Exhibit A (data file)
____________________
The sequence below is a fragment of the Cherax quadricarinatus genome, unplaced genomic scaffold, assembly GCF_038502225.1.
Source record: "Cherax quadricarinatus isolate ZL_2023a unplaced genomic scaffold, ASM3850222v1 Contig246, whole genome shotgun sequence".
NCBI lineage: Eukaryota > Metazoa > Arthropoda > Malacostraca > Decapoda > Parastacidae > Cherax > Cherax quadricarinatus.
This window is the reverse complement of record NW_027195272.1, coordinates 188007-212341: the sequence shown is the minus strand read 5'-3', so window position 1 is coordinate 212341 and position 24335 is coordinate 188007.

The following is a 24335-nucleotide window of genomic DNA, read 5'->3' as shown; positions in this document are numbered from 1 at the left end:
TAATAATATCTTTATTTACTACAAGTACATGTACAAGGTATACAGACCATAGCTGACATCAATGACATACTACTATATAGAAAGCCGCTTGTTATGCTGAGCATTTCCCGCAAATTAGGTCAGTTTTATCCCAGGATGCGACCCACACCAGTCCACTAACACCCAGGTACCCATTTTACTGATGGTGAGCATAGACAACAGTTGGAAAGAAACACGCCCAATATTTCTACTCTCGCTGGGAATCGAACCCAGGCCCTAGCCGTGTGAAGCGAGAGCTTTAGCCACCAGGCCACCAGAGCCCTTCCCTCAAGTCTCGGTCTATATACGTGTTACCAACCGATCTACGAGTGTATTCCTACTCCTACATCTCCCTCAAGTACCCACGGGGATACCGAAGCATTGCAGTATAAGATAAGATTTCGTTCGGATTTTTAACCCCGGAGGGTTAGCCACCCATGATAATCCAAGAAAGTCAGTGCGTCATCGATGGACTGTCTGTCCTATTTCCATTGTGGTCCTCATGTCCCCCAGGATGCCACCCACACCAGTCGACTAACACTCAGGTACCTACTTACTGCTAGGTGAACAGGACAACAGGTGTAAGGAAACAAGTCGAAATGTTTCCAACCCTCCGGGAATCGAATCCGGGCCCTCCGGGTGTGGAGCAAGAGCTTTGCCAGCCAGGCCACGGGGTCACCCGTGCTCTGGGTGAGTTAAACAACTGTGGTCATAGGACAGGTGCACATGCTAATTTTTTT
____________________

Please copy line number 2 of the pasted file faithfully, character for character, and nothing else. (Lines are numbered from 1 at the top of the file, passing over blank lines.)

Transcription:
Source record: "Cherax quadricarinatus isolate ZL_2023a unplaced genomic scaffold, ASM3850222v1 Contig246, whole genome shotgun sequence".